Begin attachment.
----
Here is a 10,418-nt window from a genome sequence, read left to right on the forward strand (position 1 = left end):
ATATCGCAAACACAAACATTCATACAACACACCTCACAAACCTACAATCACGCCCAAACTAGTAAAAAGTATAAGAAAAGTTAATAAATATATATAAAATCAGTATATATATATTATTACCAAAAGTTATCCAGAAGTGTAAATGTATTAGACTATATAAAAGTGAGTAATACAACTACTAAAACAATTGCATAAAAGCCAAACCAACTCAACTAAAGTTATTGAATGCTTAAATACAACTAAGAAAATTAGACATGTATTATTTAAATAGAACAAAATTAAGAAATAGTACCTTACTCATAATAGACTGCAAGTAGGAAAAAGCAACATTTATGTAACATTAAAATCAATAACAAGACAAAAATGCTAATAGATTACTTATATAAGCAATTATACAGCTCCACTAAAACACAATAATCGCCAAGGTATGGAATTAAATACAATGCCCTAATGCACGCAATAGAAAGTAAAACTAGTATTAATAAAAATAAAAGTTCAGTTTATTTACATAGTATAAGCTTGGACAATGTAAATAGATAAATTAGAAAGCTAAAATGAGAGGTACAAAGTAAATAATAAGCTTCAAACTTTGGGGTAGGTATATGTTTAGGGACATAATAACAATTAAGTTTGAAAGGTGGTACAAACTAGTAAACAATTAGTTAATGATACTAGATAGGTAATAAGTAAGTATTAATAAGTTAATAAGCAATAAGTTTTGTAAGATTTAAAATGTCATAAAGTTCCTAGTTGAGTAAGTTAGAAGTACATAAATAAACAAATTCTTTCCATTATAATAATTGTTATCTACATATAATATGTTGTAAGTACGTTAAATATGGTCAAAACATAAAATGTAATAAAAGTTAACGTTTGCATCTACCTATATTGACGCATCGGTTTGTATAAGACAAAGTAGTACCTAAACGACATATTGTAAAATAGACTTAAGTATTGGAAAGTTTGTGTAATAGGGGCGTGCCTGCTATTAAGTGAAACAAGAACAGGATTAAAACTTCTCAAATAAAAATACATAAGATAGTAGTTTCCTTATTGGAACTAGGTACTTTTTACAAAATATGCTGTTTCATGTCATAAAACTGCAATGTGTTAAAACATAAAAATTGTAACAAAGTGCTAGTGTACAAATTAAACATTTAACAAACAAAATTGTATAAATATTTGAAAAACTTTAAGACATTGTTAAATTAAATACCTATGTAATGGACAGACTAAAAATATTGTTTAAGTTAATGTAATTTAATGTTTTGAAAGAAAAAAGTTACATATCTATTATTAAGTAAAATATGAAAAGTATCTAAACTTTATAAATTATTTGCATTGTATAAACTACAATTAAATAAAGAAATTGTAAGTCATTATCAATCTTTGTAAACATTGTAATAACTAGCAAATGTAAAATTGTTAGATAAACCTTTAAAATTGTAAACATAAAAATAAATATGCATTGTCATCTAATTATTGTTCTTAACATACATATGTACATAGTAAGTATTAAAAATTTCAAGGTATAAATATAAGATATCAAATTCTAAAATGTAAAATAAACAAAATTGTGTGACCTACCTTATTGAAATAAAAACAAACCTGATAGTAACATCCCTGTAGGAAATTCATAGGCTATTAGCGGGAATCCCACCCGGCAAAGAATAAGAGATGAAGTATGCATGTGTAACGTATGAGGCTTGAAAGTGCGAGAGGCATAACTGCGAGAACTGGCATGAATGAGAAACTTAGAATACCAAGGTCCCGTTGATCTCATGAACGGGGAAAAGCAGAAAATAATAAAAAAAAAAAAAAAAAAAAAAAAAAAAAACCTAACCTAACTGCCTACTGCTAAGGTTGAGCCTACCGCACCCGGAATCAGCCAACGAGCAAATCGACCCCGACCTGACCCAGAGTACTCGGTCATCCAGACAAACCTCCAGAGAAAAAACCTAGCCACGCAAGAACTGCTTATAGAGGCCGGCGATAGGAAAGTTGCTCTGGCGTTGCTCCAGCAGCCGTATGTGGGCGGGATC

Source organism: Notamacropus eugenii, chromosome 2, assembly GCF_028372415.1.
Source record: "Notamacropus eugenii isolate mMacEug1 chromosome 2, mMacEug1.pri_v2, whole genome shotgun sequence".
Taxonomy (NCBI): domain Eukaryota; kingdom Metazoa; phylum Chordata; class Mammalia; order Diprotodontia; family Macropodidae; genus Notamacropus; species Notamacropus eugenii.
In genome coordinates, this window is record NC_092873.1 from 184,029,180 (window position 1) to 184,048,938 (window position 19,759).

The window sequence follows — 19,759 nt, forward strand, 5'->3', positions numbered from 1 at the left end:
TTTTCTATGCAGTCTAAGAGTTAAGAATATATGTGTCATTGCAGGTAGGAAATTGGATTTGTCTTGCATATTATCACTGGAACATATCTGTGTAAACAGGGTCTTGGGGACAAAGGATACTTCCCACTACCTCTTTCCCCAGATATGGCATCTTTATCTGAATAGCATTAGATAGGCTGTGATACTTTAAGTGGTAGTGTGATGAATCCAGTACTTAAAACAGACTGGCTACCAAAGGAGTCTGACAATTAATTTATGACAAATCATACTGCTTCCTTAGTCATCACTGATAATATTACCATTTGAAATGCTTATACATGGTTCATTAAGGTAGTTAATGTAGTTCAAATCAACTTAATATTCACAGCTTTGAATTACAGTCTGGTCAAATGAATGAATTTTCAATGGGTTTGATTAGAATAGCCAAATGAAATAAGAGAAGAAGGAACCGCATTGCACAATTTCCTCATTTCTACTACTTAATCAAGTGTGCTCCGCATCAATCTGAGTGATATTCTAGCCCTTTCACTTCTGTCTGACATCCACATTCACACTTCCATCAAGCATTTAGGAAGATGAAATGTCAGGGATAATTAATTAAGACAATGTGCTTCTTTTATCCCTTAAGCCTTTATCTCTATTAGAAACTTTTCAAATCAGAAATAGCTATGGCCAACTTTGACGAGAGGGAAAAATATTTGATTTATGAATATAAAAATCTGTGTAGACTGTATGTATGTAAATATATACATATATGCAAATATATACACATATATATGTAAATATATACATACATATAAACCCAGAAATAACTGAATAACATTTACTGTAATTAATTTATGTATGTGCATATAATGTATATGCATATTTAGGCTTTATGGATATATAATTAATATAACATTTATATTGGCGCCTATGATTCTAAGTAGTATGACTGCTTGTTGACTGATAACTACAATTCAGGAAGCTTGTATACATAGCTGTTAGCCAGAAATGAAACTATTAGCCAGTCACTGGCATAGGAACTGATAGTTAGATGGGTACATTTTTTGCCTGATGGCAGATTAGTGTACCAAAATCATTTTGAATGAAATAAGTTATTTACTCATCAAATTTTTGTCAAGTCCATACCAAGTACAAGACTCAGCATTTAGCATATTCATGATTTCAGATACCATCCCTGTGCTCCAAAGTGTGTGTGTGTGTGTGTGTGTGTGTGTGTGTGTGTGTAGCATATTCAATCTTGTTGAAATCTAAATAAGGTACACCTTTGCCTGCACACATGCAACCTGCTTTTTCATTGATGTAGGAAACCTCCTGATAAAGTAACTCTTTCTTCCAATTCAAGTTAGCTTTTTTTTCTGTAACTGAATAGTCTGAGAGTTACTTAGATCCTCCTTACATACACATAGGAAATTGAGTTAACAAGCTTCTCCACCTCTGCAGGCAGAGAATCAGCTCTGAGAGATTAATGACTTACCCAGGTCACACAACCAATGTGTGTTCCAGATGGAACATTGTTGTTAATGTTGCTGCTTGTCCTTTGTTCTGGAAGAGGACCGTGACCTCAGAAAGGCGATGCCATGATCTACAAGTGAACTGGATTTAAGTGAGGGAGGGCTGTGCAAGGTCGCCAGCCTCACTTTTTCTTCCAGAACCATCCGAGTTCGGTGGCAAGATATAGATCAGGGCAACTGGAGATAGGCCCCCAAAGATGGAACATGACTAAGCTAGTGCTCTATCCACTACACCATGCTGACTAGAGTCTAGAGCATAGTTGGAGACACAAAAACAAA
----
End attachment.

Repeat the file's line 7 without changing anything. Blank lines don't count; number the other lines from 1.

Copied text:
The window sequence follows — 19,759 nt, forward strand, 5'->3', positions numbered from 1 at the left end: